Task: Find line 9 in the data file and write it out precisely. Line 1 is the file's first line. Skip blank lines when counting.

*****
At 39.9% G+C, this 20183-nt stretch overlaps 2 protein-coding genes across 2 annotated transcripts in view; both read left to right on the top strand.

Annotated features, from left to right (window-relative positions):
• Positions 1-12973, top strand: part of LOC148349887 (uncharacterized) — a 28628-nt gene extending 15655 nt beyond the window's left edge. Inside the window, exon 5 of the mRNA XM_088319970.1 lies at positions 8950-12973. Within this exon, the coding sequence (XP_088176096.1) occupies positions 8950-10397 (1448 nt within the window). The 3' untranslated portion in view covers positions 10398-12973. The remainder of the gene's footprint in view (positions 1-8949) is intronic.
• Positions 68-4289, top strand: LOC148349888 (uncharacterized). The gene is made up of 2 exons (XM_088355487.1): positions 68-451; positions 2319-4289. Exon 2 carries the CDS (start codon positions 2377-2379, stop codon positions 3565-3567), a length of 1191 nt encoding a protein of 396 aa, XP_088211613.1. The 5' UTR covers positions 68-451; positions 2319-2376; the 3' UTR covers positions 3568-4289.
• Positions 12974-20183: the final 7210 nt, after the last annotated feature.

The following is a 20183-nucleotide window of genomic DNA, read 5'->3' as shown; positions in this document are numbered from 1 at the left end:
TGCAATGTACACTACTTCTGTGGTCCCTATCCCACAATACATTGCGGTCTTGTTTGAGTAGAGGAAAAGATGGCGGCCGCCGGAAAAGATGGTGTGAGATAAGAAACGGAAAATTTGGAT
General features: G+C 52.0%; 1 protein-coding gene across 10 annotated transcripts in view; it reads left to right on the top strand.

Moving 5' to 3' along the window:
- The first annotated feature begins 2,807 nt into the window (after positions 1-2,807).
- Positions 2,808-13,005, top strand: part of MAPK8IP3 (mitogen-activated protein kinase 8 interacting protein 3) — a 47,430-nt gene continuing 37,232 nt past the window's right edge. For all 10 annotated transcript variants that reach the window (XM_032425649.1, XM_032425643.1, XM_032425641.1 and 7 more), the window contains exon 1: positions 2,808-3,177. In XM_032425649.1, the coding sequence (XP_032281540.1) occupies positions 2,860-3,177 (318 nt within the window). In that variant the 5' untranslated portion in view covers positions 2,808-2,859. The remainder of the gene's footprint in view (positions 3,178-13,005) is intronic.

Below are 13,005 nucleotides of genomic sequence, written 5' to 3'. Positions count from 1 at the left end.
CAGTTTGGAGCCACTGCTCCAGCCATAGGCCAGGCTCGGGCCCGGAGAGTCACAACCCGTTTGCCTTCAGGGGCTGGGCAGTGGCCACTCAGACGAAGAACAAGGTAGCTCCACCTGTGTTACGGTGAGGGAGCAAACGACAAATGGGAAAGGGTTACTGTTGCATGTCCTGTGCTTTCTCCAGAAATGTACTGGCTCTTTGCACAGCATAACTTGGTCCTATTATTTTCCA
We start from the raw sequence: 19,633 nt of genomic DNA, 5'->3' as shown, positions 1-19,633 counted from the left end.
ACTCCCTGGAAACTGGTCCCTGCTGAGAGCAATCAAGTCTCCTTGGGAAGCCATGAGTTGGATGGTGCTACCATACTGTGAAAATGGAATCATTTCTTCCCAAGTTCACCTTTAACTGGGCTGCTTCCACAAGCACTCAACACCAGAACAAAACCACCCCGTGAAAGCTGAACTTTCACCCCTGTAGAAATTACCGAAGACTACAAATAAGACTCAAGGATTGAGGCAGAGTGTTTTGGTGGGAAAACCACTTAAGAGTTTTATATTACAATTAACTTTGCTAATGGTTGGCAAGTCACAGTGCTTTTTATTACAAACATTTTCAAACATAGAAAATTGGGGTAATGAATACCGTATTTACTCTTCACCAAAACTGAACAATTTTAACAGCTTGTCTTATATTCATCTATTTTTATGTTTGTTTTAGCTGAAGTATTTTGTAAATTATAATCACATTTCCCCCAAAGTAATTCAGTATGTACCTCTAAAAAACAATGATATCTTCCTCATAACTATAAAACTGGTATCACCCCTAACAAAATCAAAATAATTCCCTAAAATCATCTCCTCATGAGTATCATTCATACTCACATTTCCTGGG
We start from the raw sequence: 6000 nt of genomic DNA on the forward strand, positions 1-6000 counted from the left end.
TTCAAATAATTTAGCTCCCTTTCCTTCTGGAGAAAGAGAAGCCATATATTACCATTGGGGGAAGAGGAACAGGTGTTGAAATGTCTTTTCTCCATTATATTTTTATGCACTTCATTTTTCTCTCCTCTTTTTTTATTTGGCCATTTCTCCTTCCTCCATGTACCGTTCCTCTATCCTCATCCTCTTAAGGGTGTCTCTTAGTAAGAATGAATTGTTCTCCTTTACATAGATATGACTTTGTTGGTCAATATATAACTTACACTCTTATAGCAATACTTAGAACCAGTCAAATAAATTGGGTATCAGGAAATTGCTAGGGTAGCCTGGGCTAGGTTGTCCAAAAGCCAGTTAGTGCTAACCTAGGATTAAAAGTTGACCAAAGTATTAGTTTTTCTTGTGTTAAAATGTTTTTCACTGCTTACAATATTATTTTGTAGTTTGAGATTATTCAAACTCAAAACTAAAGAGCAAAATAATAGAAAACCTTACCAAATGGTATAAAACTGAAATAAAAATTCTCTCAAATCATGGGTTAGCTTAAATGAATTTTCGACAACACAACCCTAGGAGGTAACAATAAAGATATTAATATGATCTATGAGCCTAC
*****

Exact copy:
Moving 5' to 3' along the window: